Let’s cut through the cant – a graduate tax, however qualified and sanitised, is deferred tuition fees as an alternative to upfront tuition fees. It operates on the assumption that a graduate who is successful has profited from the state and should pay back something for this privilege.
My instinct is to reject that proposition absolutely. It is the state that profits from the graduate, not the other way round. Education should be free because it is vital to the state and to all of its citizens. Education is a right, not a privilege.
However, desperate time demand desperate remedies, and I have one, which I offer without fear or favour to all parties.
There should be a tax on those who benefited from their education at any level. If they went to school, college or university in the United Kingdom, they must pay it. However, there should be an income threshold at which they start to pay it, and I set that level, as arbitrarily as the parties have set their much lower figures, at £75,000 per annum. It should be levied on income at or above that level, however obtained - earned or unearned – from salary, profits, dividends, capital gains, bank interest or pension. It should be 5% of total income and payable for life.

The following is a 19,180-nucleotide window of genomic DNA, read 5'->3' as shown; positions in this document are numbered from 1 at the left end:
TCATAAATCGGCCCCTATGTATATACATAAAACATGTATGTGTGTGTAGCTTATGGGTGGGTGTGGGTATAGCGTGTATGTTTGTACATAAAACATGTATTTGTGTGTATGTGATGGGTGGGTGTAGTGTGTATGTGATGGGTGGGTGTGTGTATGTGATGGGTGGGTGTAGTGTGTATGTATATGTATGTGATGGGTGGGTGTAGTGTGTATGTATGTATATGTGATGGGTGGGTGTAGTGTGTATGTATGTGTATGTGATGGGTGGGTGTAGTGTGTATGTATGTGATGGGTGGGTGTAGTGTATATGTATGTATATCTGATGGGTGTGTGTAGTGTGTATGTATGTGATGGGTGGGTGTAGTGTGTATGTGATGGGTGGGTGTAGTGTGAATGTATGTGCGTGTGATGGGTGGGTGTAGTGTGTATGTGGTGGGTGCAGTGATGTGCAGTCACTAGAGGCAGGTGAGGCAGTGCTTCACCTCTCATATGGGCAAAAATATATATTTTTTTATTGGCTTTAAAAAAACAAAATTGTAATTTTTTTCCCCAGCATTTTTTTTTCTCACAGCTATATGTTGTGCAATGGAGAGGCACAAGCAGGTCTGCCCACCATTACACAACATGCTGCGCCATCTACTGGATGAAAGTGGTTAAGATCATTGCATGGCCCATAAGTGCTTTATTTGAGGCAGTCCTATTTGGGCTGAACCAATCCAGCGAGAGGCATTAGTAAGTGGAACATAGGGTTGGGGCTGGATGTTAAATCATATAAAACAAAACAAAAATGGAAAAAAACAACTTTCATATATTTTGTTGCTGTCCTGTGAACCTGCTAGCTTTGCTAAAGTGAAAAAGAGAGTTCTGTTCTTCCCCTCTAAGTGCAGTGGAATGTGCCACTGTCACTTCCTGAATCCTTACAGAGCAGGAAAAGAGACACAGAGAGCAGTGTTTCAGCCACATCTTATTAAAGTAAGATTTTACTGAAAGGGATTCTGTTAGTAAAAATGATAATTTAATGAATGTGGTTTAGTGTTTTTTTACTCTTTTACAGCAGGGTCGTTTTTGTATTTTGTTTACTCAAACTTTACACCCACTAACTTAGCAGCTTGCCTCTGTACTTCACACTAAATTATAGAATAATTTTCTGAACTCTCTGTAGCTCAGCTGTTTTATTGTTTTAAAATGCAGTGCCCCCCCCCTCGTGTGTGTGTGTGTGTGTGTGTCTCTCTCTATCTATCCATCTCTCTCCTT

It is manifestly fair, being levied on those who have profited most from being educated in the United Kingdom. It is progressive, in that the higher the income, the greater the profit from education and therefore the greater the payback. It protects not only the poorest in our society, but also those who have achieved modest but not extravagant success from their education.
To help the nation in its present dilemma, it should be made retrospective for five years.
It will be argued that such a tax will drive entrepreneurial individuals - e.g. recklessly gambling bankers, drug dealers, cheap booze peddlers and politicians on the take - from our shores, to which I say – **** off, good riddance, bye-bye and don’t come back! We only want citizens who recognise their obligations to the society of which they are a part, and who wish to put back a bit of what they have taken from it.
I modestly suggest that this should be named The Moridura Tax, and since I do not wish to be ennobled or gonged by the British Empire, that I should be awarded a lifetime supply of saxophone and clarinet reeds from a grateful nation.
Of course, if this tax proves – as it might – unacceptable to those who wish to impose a graduate tax at or around £21,000 per annum income, I say – then shut the **** up about taxing graduates and we might let you off The Moridura Tax.